By Kevin Broccoli
She got sent out with a basket of pecan bread and a bad cough. The flu had whipped through and nearly killed Rebecca the same way it had four other little girls in town. This was going to be her first outing since she recovered, and her mother pulled the red bonnet tight on her head as though sunshine might end up bringing back Death to finish the job.
“Straight there,” her mother said, “I don’t want to find out you stopped to look at the horses at Friedman Ranch. This is a test errand. See if you can get there and back without collapsing. You do that, and we’ll talk about sending you back to school.”
Going back to school was Rebecca’s greatest desire. At age ten, she only had a year or so left before she’d be expected to drop all education and focus on helping out around the house so she could learn how to be a good wife one day. Truth was, she could already bake better bread than her mother and her fixation on making things clean meant she’d never been chastised for failing to do her chores.
“My Rebecca polishes plates like nobody else on earth,” her father bragged to anyone who would listen, “When I finally hand her over to her husband, he’s going to be thanking me for the rest of his life.”
If it had been up to her father, she’d have been out on the road before her fever had even lifted. Benjamin Hardy believed in Darwinism even if evolution was a sin. The weak withered in the desert sun, and the strong burned until they couldn’t feel it anymore. That was survival. That was how you persevered according to his version of Christ and salvation.
He and his wife never had another child after Rebecca due to a bad delivery that had almost cost mother and child their lives, and so he treated his daughter like a son, but only when it came to toughening her up. She was still expected to act like a young lady in dress and speech. It was her soul that her father wanted to masculinize. He wanted her to have the spirit of John.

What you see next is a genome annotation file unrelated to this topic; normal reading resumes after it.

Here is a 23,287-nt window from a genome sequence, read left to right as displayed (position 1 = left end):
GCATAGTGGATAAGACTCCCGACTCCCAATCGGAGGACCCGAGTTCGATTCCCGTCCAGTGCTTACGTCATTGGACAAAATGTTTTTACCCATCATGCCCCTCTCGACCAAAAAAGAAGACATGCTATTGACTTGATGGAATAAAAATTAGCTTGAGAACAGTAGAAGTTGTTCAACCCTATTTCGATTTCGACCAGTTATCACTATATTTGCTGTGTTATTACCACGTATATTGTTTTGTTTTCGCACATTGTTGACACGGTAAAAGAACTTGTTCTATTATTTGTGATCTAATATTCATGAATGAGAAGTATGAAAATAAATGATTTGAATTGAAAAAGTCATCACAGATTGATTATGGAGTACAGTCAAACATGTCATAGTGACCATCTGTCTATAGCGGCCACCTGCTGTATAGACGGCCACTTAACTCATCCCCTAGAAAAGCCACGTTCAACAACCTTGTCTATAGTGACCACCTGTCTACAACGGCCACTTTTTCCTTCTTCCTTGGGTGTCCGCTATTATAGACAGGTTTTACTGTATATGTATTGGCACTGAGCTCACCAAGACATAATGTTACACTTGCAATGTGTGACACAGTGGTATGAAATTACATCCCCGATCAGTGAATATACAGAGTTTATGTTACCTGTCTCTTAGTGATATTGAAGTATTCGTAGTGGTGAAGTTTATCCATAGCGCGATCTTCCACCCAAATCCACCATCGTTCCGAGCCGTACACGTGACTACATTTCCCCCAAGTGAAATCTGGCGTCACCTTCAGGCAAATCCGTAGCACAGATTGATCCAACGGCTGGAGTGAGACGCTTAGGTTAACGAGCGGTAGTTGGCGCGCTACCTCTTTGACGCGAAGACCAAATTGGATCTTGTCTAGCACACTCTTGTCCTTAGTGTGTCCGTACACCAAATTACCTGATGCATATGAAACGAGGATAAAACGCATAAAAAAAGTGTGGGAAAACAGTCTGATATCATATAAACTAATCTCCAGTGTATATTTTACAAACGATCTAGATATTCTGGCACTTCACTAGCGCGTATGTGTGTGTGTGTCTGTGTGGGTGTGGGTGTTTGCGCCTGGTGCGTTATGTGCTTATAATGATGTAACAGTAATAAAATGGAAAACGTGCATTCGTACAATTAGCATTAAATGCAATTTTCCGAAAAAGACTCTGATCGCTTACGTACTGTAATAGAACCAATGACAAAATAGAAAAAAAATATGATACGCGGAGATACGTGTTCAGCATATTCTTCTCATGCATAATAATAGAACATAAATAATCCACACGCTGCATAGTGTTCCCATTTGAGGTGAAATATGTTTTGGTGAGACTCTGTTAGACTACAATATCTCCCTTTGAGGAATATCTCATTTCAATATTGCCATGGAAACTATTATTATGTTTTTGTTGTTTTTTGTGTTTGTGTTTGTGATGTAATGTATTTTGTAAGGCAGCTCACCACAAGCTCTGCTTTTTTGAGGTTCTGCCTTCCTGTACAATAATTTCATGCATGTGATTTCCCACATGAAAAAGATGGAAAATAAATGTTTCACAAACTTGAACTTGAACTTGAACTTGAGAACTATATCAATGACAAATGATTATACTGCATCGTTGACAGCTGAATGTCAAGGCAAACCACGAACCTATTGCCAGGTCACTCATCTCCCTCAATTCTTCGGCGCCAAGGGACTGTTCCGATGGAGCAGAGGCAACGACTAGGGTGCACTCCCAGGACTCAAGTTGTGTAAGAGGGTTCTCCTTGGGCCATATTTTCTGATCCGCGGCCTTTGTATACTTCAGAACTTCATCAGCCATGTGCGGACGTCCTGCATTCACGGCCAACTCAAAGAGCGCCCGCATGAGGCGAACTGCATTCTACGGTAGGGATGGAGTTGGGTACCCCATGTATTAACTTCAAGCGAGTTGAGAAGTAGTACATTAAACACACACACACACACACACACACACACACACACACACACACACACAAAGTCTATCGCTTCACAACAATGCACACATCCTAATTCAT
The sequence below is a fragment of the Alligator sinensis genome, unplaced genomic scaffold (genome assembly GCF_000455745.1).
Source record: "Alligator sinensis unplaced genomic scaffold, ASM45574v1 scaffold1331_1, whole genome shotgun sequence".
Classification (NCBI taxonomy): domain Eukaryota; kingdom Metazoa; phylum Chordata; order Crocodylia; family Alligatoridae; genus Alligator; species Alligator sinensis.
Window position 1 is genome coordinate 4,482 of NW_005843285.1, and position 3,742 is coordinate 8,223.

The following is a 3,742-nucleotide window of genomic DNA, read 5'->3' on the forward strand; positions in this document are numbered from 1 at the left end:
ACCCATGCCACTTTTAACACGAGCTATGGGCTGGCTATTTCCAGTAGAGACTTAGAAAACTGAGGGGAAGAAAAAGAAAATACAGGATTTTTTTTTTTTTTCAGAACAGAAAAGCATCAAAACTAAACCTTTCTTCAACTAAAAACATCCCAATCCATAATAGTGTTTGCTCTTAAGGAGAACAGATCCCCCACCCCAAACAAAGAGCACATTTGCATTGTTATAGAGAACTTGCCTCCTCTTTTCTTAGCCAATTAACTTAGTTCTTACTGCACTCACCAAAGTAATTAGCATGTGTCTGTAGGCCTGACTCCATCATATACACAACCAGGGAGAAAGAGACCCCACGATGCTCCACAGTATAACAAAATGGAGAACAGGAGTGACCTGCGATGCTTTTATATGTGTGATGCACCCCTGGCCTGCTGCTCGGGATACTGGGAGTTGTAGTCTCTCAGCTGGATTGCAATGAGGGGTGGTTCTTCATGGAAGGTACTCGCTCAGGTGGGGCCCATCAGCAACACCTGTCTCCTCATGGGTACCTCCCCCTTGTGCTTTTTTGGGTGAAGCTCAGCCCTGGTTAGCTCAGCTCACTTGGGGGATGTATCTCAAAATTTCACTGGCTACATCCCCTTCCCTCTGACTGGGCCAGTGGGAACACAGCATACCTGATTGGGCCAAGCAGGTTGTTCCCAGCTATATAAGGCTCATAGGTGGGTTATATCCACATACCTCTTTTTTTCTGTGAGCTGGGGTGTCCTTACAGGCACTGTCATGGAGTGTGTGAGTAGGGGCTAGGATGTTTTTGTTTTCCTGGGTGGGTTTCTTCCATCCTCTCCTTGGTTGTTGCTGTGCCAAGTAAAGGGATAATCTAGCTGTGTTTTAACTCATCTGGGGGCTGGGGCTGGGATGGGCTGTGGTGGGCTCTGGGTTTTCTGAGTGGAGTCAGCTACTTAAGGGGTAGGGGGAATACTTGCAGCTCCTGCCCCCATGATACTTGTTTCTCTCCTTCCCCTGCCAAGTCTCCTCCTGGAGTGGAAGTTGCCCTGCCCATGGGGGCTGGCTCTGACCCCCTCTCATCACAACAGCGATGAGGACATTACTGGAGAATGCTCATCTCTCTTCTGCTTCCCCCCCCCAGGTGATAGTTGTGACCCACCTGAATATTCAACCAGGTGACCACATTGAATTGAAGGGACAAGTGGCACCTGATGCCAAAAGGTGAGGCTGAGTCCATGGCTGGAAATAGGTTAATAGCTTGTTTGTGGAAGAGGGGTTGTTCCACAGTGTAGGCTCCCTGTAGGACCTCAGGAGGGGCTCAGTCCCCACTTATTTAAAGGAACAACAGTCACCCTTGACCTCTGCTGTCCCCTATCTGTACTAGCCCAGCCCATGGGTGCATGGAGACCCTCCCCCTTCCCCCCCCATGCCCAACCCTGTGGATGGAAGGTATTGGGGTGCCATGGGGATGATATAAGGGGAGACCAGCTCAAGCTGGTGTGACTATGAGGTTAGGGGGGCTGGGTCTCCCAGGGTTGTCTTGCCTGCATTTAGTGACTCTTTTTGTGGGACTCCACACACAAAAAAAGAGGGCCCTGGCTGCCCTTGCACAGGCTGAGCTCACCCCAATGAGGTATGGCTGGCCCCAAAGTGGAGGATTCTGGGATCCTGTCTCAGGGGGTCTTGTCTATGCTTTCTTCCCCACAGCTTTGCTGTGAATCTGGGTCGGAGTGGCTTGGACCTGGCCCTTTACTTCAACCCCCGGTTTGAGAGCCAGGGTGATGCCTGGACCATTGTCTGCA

Her mother’s only wish for her daughter was to stay alive. When Rebecca’s mother was nine, her younger sister had been bitten by a snake and died a bad death within a few minutes. She was raised by her father to understand that there was a Heaven and it was far better than earth, and she was raised by her mother to believe that any fool who goes rushing to Death won’t be meeting any God of Kindness when they perish.
All these thoughts were too much to instil in the mind of a girl Rebecca’s age, but nuance was required for life in and under the desert sun the same way water and shade was, and so she learned to hold what she could even as she was sweating in bed thinking soon she’d be finding out just how glorious the Great Glory was after all.
“Meesa’s expecting you,” her mother reminded her, using the nickname for her grandmother that she’d come up with as a baby and which persisted as some things relating to children often did, “You’ll spend the night there and return in the morning provided it’s not too hot. Otherwise, it’s two nights there and back the next day. Anything less than sweltering, though, and you’d better be home tomorrow. Wide eyes, Rebecca.”
That was her send-off anytime she left the house, but today she noticed a quiver in her mother’s voice. She set out on foot and didn’t look behind her to see if her mother was watching her go. She had done this walk many times before, and all her landmarks were of the natural variety if you didn’t count Friedman’s Ranch. Rebecca had a habit of noticing flora and she was truly keen on cacti for its shapes and threat of pain. Despite her age, she could respect a living thing that developed in such a way strictly to protect itself even if it did keep admirers at bay. There was a cactus on the way to Meesa’s that reminded her of the cross, and she sincerely genuflected when passing by it on the narrow road.
The whistle came up behind her right ear before she knew what it was. The desert was like anyplace else when it came to sound, and she paid most of it no mind unless it was a coyote howl or a gunshot. Rebecca had only heard whistling a few times in her life. Her father would whistle on his way to the outhouse and back again. Rebecca had tried whistling once, but her mouth dried out too quickly.
“Where are you off to in a hurry,” a voice called from the dust.
She turned to see a man standing in the glare of the sun. The rays forced her to shield her eyes, but even then she could only capture so much of him. He had long black hair, and a beard that looked to go down almost to his chest. He was dressed like a preacher, but no preacher would ever let himself grow that unkempt. Rebecca knew this, because her father hosted traveling preachers all the time. They were cleanly men, even when they did stare at her mother a bit too long. This man wasn’t even holding a Bible.
“In a hurry to meet your maker?” asked the man, tempering it soon thereafter with a laugh, “Don’t mind me, young lady. I’m just not used to seeing anybody out here.”